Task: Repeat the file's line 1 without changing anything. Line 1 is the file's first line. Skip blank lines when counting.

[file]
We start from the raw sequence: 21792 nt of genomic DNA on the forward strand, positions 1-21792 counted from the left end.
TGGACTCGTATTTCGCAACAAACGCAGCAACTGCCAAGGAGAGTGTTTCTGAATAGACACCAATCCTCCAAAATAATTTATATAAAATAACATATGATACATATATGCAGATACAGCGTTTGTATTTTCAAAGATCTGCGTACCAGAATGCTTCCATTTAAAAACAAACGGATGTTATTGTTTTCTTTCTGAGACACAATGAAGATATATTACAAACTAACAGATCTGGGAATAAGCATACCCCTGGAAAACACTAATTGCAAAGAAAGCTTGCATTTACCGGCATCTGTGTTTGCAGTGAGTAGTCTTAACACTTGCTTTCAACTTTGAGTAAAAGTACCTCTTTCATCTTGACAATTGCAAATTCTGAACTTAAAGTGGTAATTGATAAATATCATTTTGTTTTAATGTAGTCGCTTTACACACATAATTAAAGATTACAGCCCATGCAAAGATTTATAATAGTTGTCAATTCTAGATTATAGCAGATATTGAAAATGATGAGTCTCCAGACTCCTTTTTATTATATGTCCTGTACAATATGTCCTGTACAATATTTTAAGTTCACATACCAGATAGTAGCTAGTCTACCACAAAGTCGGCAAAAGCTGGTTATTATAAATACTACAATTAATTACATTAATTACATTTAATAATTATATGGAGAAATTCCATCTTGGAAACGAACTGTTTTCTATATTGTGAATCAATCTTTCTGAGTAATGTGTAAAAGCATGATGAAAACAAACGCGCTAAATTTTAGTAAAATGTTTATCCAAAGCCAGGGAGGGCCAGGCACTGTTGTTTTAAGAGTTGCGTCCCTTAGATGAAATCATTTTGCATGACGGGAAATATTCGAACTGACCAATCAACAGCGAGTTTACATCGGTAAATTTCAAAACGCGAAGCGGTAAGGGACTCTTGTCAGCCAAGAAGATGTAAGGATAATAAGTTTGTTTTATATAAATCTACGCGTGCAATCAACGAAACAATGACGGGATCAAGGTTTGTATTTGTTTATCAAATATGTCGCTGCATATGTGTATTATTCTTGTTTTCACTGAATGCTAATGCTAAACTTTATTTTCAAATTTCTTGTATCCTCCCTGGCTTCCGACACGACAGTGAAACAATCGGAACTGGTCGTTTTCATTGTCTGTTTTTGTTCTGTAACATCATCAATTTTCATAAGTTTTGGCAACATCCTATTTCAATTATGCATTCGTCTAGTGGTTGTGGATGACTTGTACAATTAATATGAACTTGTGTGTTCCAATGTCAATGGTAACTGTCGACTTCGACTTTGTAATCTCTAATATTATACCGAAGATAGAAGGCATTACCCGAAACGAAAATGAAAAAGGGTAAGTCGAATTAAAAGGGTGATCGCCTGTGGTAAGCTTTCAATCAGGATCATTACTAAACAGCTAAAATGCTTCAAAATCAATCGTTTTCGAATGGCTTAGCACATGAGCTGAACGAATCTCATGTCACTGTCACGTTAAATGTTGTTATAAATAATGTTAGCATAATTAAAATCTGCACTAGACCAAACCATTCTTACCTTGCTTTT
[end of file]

We start from the raw sequence: 21792 nt of genomic DNA on the forward strand, positions 1-21792 counted from the left end.